September 13 | Daily Devotion

Lectio Continua: a continuous reading of every verse

Lectio Semi-continua: shorter reading selections from the passages

Lectio Divina

“Surely you need guidance to wage war, and victory is won through many advisers.” ~Proverbs 24:6

OLD TESTAMENT

The sage on wise business relationships. Lately, one of my boys has been forging a lot of new business relationships, so I reminded him of something he already knew: “Most everyone you do business with is simply thinking about how they can get another dollar out of you.” I know that sounds cynical, but it is really sound advice.

The sage does not want his kids growing up naïve either. He tells them, for example, that a dinner party with the influential is probably a thinly veiled invitation to obligate them to some scheme. Don’t turn down the dinner, but do be cautious and crafty. “When you sit to dine with a ruler, note well what is before you, and put a knife to your throat if you are given to gluttony” (Prov. 23:1-2). In other words, don’t get so caught up in the eating and drinking that you can’t keep your wits about you. The guy across the table probably wants you to do something. And beware the person who picks up the dinner tab with a charming smile (the sage flat out tells his sons not to trust that sort). Your benefactor may tell you to enjoy yourself, but “his heart is not with you” (Prov. 23:7). He has ulterior motives.

Certainly we can take this advice too far. There are people in this world we can trust implicitly. However, a wise person is careful to learn who his or her friends are (Prov. 12:26).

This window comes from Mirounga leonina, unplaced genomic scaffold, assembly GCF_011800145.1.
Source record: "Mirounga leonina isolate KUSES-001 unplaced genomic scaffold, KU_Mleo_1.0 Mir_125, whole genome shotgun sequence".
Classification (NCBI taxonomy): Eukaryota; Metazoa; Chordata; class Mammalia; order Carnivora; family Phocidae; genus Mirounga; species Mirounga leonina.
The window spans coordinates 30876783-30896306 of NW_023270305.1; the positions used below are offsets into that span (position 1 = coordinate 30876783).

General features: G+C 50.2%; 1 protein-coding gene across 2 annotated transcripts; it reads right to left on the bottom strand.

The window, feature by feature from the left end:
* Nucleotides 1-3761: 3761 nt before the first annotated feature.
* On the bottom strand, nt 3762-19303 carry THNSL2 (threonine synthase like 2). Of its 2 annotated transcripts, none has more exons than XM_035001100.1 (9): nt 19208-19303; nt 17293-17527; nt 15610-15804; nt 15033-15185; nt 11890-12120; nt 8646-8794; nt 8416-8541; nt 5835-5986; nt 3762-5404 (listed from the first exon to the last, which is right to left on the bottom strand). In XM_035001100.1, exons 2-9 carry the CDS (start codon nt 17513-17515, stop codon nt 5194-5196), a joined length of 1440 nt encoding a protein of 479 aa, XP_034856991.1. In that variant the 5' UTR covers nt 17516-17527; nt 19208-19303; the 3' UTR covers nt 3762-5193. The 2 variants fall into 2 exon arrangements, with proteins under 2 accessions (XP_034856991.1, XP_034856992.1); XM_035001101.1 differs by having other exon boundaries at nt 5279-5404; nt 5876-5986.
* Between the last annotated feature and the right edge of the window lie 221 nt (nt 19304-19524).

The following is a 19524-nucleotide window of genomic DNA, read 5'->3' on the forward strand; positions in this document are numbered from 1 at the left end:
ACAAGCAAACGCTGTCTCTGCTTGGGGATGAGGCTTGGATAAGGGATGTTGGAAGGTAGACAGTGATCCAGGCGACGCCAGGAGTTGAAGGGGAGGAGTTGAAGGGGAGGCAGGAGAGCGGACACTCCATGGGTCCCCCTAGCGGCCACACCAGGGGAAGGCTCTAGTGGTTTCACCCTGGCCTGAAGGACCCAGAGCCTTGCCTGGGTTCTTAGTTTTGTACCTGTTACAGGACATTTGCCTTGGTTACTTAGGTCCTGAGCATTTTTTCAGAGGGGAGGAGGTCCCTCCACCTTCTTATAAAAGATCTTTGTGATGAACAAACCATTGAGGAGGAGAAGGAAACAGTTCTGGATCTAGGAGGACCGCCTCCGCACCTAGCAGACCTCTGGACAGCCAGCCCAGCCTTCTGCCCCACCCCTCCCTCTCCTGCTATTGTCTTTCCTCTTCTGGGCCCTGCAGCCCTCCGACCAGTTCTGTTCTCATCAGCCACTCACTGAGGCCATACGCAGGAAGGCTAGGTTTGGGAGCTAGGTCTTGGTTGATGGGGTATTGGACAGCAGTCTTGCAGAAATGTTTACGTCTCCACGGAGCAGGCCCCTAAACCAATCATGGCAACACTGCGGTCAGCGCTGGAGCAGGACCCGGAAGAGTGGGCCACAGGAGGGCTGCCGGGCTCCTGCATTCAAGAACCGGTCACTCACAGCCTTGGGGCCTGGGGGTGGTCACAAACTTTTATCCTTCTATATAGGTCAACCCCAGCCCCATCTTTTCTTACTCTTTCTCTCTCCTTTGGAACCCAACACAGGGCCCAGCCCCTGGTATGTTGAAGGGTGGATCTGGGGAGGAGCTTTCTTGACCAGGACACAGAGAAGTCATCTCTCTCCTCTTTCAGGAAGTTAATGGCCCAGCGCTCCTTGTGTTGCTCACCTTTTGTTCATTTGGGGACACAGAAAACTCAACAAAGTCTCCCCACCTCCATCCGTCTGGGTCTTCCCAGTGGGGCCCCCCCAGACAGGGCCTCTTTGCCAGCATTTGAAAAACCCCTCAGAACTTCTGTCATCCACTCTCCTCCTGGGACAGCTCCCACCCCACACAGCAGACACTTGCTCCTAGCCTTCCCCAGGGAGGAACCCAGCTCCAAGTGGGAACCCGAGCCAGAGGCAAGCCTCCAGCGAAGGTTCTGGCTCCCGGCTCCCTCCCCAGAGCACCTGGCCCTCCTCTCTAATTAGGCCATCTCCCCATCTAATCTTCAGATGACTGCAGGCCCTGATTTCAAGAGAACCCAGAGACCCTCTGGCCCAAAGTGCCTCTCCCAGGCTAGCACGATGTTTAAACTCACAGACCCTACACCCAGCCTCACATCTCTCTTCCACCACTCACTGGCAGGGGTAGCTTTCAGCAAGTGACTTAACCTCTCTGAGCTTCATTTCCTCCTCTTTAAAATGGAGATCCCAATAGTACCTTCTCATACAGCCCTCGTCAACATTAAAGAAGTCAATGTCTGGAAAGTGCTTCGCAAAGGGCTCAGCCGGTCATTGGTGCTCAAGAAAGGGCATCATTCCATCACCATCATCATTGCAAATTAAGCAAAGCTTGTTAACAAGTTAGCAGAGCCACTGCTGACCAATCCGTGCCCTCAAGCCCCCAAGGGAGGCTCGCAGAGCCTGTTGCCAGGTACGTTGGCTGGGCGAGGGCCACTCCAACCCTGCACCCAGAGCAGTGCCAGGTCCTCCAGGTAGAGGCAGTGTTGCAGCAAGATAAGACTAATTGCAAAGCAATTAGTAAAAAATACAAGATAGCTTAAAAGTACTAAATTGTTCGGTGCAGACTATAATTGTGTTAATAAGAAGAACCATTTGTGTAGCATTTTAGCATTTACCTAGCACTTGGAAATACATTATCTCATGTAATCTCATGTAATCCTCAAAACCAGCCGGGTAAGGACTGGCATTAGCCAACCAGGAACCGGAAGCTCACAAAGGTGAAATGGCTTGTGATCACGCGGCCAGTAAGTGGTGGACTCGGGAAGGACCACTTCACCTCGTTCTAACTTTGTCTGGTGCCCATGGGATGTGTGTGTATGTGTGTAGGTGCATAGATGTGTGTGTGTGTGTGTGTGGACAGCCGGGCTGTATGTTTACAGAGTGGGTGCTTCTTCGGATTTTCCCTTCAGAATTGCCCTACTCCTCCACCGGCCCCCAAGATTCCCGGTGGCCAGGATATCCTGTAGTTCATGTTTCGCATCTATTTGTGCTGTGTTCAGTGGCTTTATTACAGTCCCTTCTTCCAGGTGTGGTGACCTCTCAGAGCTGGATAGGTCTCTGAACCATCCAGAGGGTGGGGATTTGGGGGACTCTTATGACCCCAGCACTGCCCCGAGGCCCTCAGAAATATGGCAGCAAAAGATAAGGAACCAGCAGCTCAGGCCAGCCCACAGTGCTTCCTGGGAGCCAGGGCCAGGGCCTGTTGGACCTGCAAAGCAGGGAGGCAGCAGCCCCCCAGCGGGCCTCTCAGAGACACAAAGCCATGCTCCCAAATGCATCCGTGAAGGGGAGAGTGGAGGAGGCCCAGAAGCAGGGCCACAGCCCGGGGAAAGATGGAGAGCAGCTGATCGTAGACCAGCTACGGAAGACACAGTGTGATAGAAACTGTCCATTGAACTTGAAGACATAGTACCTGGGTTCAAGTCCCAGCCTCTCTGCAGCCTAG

The sage on the abuse of drink. A generation ago, many Christians dealt with the problem of alcohol abuse by telling their kids to avoid drinking altogether. This neither solved the crisis nor prevented the next generation from partaking. Post-Vietnam generations must understand that Americans growing up in the 1940s, 50s, and 60s (after the repeal of prohibition) saw a lot of alcoholism during their lifetime. Many Americans (even Christians) bear indelible scars due to alcohol abuse.

While members of the old guard may have been wrong to tell us that Jesus turned water into grape juice, they were certainly right that alcohol can destroy a person! It is here that we must revisit the words of the sage in Proverbs 23:29-35. Drinking too much can bring woe, sorrow, and strife into a person’s life (v. 29). Drinking can implode a career, health, and relationships. It also can be highly addictive: “When will I wake up so I can find another drink” (v. 35). The Bible does not forbid the use of alcohol, but it is filled with warnings about its abuse. We would be wise to heed these warnings; and, for some people, it is wisest to find something else to drink!

NEW TESTAMENT

We are on a journey, and the body we now inhabit is only a tent that gets us by until we are with the Lord (2 Cor. 5:1). For now, we do everything we can to please the Lord—with His help and strength (2 Cor. 5:9). But someday, we will get updated digs that are both old and new! God will take these old tents and turn them into something amazing. These bodies will be resurrected! Until then, we have the privilege and duty of persuading others to be reconciled to the master (re)Builder. Then, they too can become new creations in Christ.


Lectio Divina is written by F. Lionel Young III, who serves as the senior pastor of Calvary Church in Valparaiso, Indiana. He is the author of A New Kind of Missionary, a popular introduction to global Christianity.